Life After Vanguard

Bill McNabb. (Illustration by Jeremy Leung / II)

Bill McNabb.

(Illustration by Jeremy Leung / II)

Bill McNabb finds his spirit animal.

Bill McNabb’s grandchildren think he bought a zoo.

The three boys can be forgiven for thinking he would make such a grand gesture after retiring from his all-consuming leadership at Vanguard Group. During his tenure as CEO from 2008 to 2018, Vanguard’s assets grew almost five-fold. Vanguard became synonymous with passive investing, which in turn became the bane of traditional asset management. McNabb remains chair of Vanguard, and will be spending more time at the Philadelphia Zoo. But as the chair of the zoo’s board, not its owner.

Earlier this year the chair lunched on two homemade peanut butter and jelly sandwiches and chocolate milk. We ate in The Solitude — a house on zoo grounds built in the late 18th century by John Penn, grandson of William Penn — and McNabb sketched out his plans.

McNabb said he had a casual love of animals when he first made the connection to Philadelphia’s nonprofit menagerie. But that has bloomed into a passion for animal behavior, wildlife conservation, and inspiring kids to one day take on issues like extinction.

He joined the zoo’s board in 2006 while running Vanguard’s institutional business. Jack Brennan, then Vanguard’s CEO, asked McNabb what he wanted to get involved in beyond the suburban firm’s walls. The former Latin teacher desired a link to the city of Philadelphia and to kids and education. When he learned the zoo drew 1.2 million visitors a year — second only to the Liberty Bell as a Philadelphia attraction — and saw 30 school buses lined up at its gates, McNabb was sold.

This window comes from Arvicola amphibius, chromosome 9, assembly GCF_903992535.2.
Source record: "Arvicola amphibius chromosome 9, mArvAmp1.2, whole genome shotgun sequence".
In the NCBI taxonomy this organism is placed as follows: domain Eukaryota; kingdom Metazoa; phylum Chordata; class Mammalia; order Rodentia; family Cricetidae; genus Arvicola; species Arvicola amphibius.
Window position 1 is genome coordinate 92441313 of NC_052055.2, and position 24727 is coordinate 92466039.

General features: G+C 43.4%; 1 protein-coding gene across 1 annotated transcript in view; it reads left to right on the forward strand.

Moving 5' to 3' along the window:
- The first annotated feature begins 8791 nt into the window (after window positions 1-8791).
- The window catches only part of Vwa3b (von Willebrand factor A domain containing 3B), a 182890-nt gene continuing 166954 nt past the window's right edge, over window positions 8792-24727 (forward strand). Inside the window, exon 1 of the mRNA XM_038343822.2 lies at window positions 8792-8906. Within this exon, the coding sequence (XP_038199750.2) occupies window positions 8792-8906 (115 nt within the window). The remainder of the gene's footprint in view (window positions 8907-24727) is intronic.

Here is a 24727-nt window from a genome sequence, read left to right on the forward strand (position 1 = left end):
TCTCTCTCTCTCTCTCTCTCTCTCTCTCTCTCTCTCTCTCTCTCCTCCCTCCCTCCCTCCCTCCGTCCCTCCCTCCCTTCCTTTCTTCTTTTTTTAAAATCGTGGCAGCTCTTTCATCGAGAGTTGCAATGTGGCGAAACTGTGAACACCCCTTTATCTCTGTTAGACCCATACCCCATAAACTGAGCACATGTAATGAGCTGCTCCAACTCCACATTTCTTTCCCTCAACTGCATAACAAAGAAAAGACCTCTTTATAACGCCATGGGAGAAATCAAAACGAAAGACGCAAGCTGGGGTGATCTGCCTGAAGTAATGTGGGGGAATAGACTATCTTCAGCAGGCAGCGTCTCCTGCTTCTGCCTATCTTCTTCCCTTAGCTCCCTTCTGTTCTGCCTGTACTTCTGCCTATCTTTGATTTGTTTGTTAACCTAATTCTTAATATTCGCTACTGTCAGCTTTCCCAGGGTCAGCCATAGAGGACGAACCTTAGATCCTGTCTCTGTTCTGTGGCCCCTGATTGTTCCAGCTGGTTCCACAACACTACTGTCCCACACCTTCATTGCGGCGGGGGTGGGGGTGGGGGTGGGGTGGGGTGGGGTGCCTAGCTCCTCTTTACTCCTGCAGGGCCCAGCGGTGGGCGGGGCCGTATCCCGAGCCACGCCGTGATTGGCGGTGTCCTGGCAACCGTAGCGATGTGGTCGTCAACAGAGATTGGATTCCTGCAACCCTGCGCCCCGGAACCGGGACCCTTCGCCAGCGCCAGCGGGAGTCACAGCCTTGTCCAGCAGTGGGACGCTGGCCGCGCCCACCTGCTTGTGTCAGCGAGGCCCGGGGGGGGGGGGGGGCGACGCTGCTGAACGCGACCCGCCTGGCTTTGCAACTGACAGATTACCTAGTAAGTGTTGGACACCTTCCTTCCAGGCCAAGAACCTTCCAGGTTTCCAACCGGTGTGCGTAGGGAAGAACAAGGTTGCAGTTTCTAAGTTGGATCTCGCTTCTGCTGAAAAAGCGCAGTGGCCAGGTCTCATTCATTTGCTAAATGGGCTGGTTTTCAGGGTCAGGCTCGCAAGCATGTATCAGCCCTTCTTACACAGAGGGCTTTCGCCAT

Now he even has a favorite zoo resident.

“Tony the rhinoceros. He’s my guy, my spirit animal,” McNabb said as we walked through the zoo grounds. He recently went on safari in Kenya, spending time at an orphanage for elephants and encountering a cheetah in an off-limits area. “When you see this guy, Tony, a couple of tons of horn and muscle, and you see what is being done to rhino populations around the world, you’re sick,” he said.

When McNabb first joined the board, the zoo’s new CEO began transitioning the zoo from a place for people to come and view animals to a habitat more conducive to an animal’s well-being. This is the sector’s prevailing philosophy now, but was relatively rare at the time. Zoo360, as the initiative is called, includes redesigned trails allowing animals freedom to roam around the zoo’s 42 acres, while still keeping legions of children safe.

McNabb pointed to a walkway for tigers built above the paths, laughing about a poor photographer who tried to get a shot of the zoo’s board beneath the bridge. Neither the 30 board members nor the tigers hovering above their heads were willing to cooperate.

The man who struck fear into active managers hasn’t gone full Jane Goodall. He’s very much interested in using his expertise to help fast-changing industries make money, and recently joined the board of insurance behemoth UnitedHealth Group. He’s looking for more board seats too. And, more than most executives, he has learned firsthand how radically different the corporate director role is than it once was.

Boards once did their work behind the scenes.